Amazon and Walmart are each increasing their share of traffic coming to online shopping websites. Amazon's website has gobbled up 30.7% of traffic over the past year (up from 29.6%) and Walmart has taken 5.9% (up from 5.3%), according to a study of 100 shopping sites by digital market intelligence firm SimilarWeb.
SimilarWeb found that Amazon generated more than five times the traffic as Walmart.com. Further, Amazon's was of higher quality, with visits averaging over 2.5 minutes longer and taking in five more pages per visit. The differences were especially pronounced on desktops — where most e-commerce still takes place — with Amazon taking 48% of the share to Walmart's 28%.
Walmart also lags in referral-driven traffic, with just 9% compared to 20% at Amazon, according to SimilarWeb. Of the total volume of referrals flowing to the two retail giants, 95% goes to Amazon.com, according to the report. And Walmart is slipping here, with the top two referring sites to Walmart.com in the past 12 months decreasing the traffic they sent.
Walmart overshadows Amazon as a retailer in many if not most respects, except when it comes to Amazon's turf of online performance. But Walmart, through a series of acquisitions and improvements to its digital operations, has begun to turn that around.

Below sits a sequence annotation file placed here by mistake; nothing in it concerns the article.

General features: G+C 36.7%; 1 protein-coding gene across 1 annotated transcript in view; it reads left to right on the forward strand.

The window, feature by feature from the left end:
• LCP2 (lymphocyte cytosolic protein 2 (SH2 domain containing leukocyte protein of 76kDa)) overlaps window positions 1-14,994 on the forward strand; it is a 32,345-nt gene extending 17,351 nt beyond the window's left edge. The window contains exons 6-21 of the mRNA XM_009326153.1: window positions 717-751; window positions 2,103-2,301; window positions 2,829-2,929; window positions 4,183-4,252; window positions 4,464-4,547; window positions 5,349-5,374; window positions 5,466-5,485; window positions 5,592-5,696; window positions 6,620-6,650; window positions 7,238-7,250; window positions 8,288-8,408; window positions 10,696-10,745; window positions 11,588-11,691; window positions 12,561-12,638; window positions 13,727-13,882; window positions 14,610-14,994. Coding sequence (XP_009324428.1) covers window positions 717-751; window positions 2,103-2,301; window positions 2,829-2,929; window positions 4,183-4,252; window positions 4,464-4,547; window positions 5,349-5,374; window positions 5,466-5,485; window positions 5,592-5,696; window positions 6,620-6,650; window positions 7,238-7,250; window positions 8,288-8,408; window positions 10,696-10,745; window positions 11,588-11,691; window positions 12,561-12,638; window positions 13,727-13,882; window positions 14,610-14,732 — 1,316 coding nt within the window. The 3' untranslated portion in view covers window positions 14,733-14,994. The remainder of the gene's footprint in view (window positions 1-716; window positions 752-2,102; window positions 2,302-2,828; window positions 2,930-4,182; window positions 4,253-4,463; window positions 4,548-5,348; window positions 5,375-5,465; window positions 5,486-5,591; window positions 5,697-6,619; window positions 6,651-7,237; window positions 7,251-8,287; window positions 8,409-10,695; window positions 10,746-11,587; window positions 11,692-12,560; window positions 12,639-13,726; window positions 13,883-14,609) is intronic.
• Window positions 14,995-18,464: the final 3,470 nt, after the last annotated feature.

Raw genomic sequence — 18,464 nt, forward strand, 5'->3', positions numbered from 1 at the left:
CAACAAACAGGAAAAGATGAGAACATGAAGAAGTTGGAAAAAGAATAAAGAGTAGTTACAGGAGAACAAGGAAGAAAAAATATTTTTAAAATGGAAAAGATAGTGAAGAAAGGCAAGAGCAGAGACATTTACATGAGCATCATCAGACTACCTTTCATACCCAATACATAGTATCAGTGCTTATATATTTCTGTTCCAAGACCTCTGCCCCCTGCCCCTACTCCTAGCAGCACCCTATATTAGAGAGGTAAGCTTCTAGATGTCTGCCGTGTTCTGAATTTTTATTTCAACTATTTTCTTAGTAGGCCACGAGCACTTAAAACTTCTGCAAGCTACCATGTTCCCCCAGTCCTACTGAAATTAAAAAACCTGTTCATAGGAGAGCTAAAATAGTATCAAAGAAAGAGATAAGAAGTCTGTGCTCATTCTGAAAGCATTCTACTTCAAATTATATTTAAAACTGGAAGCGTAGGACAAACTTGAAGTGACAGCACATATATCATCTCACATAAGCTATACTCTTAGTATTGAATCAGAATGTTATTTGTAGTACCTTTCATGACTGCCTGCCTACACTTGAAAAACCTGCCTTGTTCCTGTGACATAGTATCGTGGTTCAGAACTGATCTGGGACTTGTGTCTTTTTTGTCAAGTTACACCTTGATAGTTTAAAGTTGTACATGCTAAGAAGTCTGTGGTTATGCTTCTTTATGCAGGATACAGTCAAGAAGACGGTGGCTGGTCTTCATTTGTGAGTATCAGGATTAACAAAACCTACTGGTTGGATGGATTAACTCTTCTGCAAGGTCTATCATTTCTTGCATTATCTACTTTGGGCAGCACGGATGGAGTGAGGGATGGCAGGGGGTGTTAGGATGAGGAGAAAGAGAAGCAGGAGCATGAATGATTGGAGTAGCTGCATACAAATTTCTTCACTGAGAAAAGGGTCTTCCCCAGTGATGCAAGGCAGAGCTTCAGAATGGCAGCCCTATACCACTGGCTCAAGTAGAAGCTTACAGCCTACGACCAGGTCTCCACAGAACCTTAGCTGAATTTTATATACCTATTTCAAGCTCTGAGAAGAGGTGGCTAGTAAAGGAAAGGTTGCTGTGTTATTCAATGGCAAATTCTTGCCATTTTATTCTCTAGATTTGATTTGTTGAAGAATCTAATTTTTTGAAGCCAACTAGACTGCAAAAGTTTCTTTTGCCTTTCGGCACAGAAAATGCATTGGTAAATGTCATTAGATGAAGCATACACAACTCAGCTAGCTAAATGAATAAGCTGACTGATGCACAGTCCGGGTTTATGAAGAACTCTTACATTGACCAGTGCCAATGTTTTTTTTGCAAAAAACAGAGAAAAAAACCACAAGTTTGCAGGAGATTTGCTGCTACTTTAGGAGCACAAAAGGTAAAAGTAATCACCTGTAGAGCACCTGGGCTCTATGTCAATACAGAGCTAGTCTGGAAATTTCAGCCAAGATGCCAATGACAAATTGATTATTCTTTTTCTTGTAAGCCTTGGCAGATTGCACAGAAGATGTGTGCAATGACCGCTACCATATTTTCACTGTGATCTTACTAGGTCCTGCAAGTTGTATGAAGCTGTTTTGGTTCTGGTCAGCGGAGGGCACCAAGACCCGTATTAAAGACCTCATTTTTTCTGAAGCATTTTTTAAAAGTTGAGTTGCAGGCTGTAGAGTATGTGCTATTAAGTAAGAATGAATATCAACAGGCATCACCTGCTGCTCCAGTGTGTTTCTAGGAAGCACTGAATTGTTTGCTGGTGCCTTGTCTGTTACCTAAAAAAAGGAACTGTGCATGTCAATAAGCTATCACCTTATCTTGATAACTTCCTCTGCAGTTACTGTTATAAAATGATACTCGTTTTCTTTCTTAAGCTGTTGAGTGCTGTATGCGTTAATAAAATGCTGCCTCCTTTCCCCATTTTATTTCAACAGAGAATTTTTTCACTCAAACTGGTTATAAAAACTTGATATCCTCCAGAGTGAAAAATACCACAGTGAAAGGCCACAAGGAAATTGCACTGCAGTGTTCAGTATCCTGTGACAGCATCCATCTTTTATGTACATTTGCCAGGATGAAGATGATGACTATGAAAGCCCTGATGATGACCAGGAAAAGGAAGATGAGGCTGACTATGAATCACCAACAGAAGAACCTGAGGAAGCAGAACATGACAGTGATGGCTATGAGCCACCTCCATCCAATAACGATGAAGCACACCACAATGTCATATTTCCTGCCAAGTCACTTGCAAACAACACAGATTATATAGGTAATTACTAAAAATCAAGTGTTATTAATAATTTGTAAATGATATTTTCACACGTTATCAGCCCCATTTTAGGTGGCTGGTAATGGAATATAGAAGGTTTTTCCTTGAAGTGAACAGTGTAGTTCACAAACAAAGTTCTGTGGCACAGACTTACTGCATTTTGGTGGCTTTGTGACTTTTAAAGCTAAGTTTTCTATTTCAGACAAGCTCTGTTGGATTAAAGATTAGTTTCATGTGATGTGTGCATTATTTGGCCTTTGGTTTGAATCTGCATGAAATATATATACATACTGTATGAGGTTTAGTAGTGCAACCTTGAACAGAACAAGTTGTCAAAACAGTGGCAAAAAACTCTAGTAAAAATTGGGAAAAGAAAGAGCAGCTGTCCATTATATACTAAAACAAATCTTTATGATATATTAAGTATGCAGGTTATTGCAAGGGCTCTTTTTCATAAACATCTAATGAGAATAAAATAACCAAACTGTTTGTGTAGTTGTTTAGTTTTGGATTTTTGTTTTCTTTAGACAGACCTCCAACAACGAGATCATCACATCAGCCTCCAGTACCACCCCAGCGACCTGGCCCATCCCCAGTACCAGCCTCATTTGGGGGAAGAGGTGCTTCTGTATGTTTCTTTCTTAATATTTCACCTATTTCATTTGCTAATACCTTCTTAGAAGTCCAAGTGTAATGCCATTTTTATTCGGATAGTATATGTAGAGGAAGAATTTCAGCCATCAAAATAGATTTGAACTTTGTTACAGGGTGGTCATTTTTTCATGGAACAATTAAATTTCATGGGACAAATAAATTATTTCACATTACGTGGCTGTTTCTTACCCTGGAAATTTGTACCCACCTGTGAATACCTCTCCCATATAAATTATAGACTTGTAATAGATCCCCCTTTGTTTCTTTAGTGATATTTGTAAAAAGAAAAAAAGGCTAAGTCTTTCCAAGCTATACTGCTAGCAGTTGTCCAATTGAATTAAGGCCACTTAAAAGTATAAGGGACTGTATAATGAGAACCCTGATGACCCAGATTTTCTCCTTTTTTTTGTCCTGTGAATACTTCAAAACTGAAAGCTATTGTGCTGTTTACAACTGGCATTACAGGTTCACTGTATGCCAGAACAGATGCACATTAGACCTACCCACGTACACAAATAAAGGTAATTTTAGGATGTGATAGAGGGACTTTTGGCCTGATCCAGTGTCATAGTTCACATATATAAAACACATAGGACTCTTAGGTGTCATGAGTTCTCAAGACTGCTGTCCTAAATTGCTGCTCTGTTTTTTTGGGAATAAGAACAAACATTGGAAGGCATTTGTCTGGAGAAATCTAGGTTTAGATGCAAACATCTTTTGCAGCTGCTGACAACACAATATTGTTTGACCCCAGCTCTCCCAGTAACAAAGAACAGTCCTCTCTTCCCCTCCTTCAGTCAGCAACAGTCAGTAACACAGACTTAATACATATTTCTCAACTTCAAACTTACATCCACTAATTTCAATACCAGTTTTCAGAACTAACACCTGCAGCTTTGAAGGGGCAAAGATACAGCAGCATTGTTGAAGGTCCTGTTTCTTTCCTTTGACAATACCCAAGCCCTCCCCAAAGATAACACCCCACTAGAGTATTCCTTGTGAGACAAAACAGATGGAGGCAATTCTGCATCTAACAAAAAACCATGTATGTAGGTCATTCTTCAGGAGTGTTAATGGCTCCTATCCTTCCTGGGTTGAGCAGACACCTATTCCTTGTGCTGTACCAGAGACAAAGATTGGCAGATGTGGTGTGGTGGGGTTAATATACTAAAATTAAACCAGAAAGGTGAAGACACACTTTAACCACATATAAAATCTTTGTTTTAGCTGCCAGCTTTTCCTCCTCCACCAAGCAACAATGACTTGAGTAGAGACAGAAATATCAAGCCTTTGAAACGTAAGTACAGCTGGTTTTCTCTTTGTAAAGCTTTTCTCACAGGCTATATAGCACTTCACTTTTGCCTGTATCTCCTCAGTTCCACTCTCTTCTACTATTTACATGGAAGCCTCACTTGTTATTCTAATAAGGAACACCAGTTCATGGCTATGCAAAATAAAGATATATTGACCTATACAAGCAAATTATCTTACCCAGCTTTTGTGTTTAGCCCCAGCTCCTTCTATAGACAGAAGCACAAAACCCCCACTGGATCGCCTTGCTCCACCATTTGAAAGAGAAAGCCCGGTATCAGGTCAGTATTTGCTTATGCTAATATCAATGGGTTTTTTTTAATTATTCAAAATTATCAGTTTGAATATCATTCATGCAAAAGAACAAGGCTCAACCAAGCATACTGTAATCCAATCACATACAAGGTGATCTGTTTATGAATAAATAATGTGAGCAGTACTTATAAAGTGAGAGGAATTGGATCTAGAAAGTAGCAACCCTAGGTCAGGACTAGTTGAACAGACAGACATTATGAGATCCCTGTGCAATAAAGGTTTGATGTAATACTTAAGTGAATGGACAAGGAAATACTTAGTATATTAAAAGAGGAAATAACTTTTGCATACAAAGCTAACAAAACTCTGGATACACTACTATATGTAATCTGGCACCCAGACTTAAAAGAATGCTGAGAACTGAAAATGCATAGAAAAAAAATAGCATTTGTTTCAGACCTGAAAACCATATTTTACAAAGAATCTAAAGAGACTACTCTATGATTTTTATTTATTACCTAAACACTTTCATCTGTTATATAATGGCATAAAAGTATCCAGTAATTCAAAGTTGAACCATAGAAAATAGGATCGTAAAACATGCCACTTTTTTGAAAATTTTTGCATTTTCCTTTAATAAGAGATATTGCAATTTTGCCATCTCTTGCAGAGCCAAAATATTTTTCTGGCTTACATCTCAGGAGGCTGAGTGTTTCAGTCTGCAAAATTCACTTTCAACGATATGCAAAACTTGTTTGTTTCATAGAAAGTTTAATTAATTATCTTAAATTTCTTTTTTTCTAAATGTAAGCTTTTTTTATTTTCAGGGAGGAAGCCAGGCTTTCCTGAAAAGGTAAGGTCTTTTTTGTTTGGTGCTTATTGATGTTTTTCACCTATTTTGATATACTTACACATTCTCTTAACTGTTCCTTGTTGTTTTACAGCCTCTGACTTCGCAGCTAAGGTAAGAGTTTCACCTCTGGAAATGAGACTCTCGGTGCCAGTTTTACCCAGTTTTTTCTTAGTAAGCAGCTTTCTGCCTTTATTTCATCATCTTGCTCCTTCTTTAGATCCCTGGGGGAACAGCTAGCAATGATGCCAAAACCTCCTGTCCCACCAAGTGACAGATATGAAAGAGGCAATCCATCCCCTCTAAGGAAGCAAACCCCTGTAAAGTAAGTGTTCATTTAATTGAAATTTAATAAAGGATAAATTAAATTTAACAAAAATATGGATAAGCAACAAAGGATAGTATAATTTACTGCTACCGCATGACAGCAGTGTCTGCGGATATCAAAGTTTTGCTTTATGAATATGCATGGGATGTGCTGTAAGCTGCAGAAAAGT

Walmart's online rise has the two locked in battle on several fronts, most notably on price. Deal-hunting is a major driver of online sales, and Amazon remains a price leader in several categories. Its prices average 10% less than all other retailers, according to recent research from e-commerce analytics firm Profitero. But Walmart is getting aggressive with price matching, offering identical prices to Amazon on more than half (53%) of all products — compared to 37% matched by Target and 35% by Jet, Profitero found.
But Walmart can't depend on its low-price tenacity alone to drive traffic to its site. In a blog post, SimilarWeb Content Marketing Manager Daniel Sevitt said that the firm derived its insights from each site's traffic performance in terms of volumes and links, both incoming and outgoing. He warned that, when it comes to referrals, Walmart is actually slipping as Amazon eats up incoming traffic.
"This level of dominance may be unsurprising given the highly evolved nature and near-universal uptake of Amazon's affiliate program, Amazon Associates," he wrote. "But even when looking at sites where Walmart.com does well on referrals, their share of referrals traffic is decreasing."
Nintendo.com, for example, sent 44.5% of its referral traffic to Walmart's website in April 2017, but by March this year that fell to 28.6%. It was a similar story at Slickdeals.net, which sent 17.2% of its traffic to Walmart in April 2017 but less than 1% last month.
Walmart is making some moves that make it more attractive to a slice of consumers. There's no need to pay a membership fee to get free-two day shipping, for example, Sevitt said. But it hasn't been very effective in driving people to its site, where they could discover those perks. "In building out its affiliate program, Amazon ensures that it offers appropriate rewards to referring sites that send traffic that converts into sales," he said.